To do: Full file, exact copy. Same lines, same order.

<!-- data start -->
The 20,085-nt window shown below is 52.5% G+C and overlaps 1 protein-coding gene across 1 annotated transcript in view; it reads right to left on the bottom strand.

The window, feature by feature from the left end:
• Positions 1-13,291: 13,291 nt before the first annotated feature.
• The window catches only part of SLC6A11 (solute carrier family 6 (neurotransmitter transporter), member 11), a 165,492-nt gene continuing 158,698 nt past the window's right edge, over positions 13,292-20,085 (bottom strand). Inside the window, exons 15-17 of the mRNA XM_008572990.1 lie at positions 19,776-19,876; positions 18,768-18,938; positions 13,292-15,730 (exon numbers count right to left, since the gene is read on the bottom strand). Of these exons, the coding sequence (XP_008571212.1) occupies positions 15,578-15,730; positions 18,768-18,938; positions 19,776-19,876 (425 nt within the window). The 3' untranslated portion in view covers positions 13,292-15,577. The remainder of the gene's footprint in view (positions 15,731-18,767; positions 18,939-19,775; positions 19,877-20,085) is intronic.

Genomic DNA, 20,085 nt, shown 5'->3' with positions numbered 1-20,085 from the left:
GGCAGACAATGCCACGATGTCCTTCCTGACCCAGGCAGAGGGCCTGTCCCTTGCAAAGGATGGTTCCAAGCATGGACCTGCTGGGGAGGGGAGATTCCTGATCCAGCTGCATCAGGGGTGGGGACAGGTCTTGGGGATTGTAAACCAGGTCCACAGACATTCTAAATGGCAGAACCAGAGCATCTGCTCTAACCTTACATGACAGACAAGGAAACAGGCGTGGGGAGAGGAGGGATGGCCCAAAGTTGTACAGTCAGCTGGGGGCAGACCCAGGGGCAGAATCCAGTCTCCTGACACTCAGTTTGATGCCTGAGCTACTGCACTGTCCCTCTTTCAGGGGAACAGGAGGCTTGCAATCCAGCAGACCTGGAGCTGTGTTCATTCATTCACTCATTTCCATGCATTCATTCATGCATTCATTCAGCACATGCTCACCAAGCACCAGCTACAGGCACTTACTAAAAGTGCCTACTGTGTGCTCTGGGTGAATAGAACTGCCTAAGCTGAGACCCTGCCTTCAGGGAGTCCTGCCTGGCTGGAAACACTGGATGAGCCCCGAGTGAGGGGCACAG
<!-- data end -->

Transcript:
The 20,085-nt window shown below is 52.5% G+C and overlaps 1 protein-coding gene across 1 annotated transcript in view; it reads right to left on the bottom strand.

The window, feature by feature from the left end:
• Positions 1-13,291: 13,291 nt before the first annotated feature.
• The window catches only part of SLC6A11 (solute carrier family 6 (neurotransmitter transporter), member 11), a 165,492-nt gene continuing 158,698 nt past the window's right edge, over positions 13,292-20,085 (bottom strand). Inside the window, exons 15-17 of the mRNA XM_008572990.1 lie at positions 19,776-19,876; positions 18,768-18,938; positions 13,292-15,730 (exon numbers count right to left, since the gene is read on the bottom strand). Of these exons, the coding sequence (XP_008571212.1) occupies positions 15,578-15,730; positions 18,768-18,938; positions 19,776-19,876 (425 nt within the window). The 3' untranslated portion in view covers positions 13,292-15,577. The remainder of the gene's footprint in view (positions 15,731-18,767; positions 18,939-19,775; positions 19,877-20,085) is intronic.

Genomic DNA, 20,085 nt, shown 5'->3' with positions numbered 1-20,085 from the left:
GGCAGACAATGCCACGATGTCCTTCCTGACCCAGGCAGAGGGCCTGTCCCTTGCAAAGGATGGTTCCAAGCATGGACCTGCTGGGGAGGGGAGATTCCTGATCCAGCTGCATCAGGGGTGGGGACAGGTCTTGGGGATTGTAAACCAGGTCCACAGACATTCTAAATGGCAGAACCAGAGCATCTGCTCTAACCTTACATGACAGACAAGGAAACAGGCGTGGGGAGAGGAGGGATGGCCCAAAGTTGTACAGTCAGCTGGGGGCAGACCCAGGGGCAGAATCCAGTCTCCTGACACTCAGTTTGATGCCTGAGCTACTGCACTGTCCCTCTTTCAGGGGAACAGGAGGCTTGCAATCCAGCAGACCTGGAGCTGTGTTCATTCATTCACTCATTTCCATGCATTCATTCATGCATTCATTCAGCACATGCTCACCAAGCACCAGCTACAGGCACTTACTAAAAGTGCCTACTGTGTGCTCTGGGTGAATAGAACTGCCTAAGCTGAGACCCTGCCTTCAGGGAGTCCTGCCTGGCTGGAAACACTGGATGAGCCCCGAGTGAGGGGCACAG